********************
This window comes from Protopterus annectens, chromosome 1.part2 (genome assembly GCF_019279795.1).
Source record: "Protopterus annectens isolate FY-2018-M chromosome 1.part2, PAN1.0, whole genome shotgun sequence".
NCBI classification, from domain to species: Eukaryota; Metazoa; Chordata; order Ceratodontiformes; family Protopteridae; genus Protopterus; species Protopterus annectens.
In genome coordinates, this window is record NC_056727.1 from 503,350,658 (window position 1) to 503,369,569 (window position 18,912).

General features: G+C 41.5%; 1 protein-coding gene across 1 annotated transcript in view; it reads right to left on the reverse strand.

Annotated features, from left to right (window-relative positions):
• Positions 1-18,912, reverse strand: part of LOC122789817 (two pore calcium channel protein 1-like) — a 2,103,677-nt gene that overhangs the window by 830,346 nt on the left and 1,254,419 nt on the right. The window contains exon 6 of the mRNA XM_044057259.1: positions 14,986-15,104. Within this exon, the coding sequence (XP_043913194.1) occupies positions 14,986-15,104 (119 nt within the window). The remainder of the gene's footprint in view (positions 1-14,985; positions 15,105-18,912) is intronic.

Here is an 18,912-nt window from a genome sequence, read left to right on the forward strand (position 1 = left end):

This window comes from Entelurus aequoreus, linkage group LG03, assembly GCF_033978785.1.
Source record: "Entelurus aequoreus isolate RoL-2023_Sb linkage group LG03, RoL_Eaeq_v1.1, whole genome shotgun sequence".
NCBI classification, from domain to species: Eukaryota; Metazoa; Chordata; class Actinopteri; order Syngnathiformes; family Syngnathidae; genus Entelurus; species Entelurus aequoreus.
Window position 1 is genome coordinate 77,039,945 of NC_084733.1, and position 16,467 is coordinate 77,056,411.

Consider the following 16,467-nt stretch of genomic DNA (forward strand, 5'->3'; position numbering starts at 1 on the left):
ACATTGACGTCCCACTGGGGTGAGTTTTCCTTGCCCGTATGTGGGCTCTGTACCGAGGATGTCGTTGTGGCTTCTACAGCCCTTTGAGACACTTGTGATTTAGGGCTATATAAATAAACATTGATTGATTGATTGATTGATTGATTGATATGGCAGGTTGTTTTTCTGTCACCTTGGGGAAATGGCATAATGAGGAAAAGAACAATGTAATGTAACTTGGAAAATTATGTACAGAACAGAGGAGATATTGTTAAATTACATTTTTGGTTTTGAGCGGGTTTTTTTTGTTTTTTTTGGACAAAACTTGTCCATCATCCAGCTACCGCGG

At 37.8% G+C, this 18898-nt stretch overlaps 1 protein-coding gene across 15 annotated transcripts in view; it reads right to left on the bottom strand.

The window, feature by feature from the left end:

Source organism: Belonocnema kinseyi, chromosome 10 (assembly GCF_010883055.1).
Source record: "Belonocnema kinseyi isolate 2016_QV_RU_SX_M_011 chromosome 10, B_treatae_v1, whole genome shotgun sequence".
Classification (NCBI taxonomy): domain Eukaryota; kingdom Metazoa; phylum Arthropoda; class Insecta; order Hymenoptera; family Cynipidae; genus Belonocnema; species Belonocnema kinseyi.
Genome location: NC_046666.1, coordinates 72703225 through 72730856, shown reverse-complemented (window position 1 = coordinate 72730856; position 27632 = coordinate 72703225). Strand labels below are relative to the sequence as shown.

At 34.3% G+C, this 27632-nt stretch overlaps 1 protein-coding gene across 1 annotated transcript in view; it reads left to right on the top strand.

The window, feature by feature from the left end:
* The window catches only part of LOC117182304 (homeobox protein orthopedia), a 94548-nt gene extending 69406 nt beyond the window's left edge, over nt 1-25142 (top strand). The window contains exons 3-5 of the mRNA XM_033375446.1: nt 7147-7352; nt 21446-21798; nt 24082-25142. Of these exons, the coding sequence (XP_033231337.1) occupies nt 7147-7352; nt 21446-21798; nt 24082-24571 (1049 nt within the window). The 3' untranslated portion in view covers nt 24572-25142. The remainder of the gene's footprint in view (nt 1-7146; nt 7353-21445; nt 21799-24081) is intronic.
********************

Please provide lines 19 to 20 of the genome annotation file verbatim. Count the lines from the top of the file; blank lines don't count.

Classification (NCBI taxonomy): domain Eukaryota; kingdom Metazoa; phylum Arthropoda; class Insecta; order Hymenoptera; family Cynipidae; genus Belonocnema; species Belonocnema kinseyi.
Genome location: NC_046666.1, coordinates 72703225 through 72730856, shown reverse-complemented (window position 1 = coordinate 72730856; position 27632 = coordinate 72703225). Strand labels below are relative to the sequence as shown.